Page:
High Protein, Low Fat and Carbs Dry Food List - Dog Food Advisor
So, most low fat dog foods also tend to be low in protein and high in carbs, too.
The Honest Kitchen product line includes seven dehydrated dog foods, three of which got high marks on Our favorite is Embark (teehee), an insanely wholesome food for pups. Embark is a gluten-free dog food recipe made with cage-free turkey, as well as produce such as celery, spinach and apples. It is a higher protein, higher fat natural human grade dog food that works for all ages. It’s obviously great for dogs who need a diet without gluten, but is also good for those who need a low carbohydrate dog food, and those who do better without beef or fish. Mix with water and serve!
Simply feeding less of the current diet is not the optimal solution for a couple of reasons. First, your dog is going to be hungry because he’s not getting as much food as he’s used to. Second, by feeding less you’re also feeding fewer vital nutrients. Feeding a lower-than-normal amount of an average maintenance diet can lead to deficiencies in protein, vitamins, minerals, and essential fatty acids. The same is true when supplementing with large volumes of low-calorie fillers, such as the often-suggested can of green beans. It may be a short-term method to get weight off while filling the dog’s stomach, but long-term, it may lead to nutritional deficiencies. Also note that green beans directly from the can are often extremely high in salt, which may be bad for some dogs.
HIGH FAT & LOW PROTEIN? - Food & Nutrition Forum - Dogster
Looking for Low Fat, High Protein Dog Food.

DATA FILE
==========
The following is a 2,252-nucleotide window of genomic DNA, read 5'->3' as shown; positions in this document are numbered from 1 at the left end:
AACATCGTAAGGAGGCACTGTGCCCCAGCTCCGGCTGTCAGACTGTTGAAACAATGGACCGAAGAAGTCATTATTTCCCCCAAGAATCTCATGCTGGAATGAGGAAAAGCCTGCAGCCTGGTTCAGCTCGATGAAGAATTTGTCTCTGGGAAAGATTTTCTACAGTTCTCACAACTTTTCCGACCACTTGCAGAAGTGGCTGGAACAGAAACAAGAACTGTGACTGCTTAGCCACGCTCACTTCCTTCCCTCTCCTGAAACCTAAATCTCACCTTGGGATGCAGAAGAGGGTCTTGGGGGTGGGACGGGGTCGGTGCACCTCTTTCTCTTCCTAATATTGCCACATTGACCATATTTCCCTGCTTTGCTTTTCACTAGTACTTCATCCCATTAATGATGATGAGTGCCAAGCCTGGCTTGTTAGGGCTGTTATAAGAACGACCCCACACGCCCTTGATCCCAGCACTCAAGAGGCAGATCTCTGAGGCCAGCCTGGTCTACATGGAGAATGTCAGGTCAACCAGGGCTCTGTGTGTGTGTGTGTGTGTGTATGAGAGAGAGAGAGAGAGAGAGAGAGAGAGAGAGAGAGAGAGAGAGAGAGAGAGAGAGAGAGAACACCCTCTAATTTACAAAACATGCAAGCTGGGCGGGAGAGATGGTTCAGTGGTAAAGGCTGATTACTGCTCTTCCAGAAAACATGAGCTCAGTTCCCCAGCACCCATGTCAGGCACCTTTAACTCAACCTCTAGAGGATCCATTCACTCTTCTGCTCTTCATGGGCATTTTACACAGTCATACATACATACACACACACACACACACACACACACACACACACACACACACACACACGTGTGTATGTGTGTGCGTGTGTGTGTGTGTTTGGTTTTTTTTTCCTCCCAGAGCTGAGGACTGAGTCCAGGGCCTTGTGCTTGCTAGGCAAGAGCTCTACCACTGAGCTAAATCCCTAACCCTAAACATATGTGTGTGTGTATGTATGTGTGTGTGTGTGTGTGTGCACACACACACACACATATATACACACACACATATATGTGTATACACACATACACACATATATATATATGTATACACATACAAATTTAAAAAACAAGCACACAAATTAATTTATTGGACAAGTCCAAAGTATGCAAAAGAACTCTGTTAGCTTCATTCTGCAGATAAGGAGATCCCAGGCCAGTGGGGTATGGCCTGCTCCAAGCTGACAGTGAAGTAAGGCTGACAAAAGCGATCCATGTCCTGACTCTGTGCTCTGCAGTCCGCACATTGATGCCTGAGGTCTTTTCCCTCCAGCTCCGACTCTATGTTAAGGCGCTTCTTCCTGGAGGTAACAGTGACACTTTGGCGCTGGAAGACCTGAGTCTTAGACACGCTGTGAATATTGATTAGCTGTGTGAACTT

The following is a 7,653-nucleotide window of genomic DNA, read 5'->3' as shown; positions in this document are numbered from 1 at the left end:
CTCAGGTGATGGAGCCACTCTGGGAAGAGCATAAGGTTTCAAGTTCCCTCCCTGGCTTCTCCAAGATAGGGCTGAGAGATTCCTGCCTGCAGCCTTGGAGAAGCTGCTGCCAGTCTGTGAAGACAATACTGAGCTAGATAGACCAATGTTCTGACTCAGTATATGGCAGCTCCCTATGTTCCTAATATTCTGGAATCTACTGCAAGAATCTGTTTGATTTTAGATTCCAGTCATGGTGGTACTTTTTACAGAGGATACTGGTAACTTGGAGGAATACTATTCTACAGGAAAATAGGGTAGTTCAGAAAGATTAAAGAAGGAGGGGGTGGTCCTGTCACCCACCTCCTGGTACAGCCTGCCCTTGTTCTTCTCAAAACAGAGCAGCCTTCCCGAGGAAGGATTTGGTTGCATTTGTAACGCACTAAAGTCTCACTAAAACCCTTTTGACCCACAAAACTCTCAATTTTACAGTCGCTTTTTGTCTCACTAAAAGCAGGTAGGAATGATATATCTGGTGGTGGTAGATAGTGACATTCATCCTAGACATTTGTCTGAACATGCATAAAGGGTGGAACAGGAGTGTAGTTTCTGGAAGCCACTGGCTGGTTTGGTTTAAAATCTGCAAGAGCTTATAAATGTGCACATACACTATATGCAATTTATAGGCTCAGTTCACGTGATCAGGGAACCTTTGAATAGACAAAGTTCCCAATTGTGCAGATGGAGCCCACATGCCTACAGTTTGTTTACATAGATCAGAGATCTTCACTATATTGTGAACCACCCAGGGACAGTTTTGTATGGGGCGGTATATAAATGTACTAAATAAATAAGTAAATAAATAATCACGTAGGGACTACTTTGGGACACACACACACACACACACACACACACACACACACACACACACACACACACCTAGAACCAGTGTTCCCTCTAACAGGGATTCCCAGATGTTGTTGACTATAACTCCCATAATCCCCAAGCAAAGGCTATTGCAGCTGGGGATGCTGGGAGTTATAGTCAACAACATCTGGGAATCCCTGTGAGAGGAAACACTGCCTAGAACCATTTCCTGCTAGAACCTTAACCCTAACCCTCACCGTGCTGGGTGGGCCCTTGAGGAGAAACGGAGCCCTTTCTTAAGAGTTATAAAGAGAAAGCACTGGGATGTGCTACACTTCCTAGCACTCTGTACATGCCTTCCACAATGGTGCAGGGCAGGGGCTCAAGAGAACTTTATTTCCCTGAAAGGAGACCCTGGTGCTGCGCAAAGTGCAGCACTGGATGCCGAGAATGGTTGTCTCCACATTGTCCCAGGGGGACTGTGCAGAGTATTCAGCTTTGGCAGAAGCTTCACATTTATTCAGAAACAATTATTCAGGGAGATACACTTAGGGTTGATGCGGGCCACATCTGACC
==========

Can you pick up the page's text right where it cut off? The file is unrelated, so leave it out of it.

One of the longstanding myths about senior diets is that they should be lower in protein than diets of younger pets. In fact, the average senior dog food is markedly higher in carb content and lower in protein and fat than non-senior formulations. The question remains, is this a valid and appropriate dietary change or not. I think not.Weight loss can sometimes be achieved by feeding less of your dog's regular maintenance diet and this strategy is most effective in dogs that are only mildly or moderately overweight. Most regular maintenance diets are very calorie-dense and contain between 400 and 500 calories per cup or can—making it very easy to overfeed your dog and therefore, fail at weight loss attempts. For more seriously overweight or obese dogs, I recommend a food that contains between 250 and 350 calories per 8 ounce cup or 13 ounce can, is high in protein (30% or greater), has lower fat (ideally around 10%) and lower carbohydrate levels to keep the overall calorie count controlled. If you choose to feed a higher calorie food, you will find that you must feed very small amounts in order to achieve the reduced number of calories required for your dog to lose weight. This leads to a pet that may feel less satisfied and often begs more. In addition, there is a real health concern when we "skimp" on the amount of regular pet food given—one can inadvertently rob a dog of essential nutrients. We now know that ample amounts of high quality, digestible proteins are exactly what senior dogs need. Unfortunately, most senior diet foods are still marketed as appropriate for seniors, yet are low in protein and fat and high in carbs.If you look for foods that have more meat protein, they will generally have fewer carbohydrates, no matter the source of the carbs – whether it is peas and lentils, potatoes, or grains. However, many high protein dog foods are also high in fat. While fat is not all bad, especially for very active working dogs, it’s not good to see too much fat in a diet for most of our couch potato pets. If your dog is overweight or if he has problems digesting fat, look for dog foods that have slightly less fat but are still high in protein. You don’t have to choose a low calorie or weight control dog food. Just check the fat percentages (DMB) and opt for a food that has slightly less fat. Many people like Wellness CORE because it has slightly less fat while still providing high protein. In general, look for a dog food that has twice the protein percentage as the fat percentage.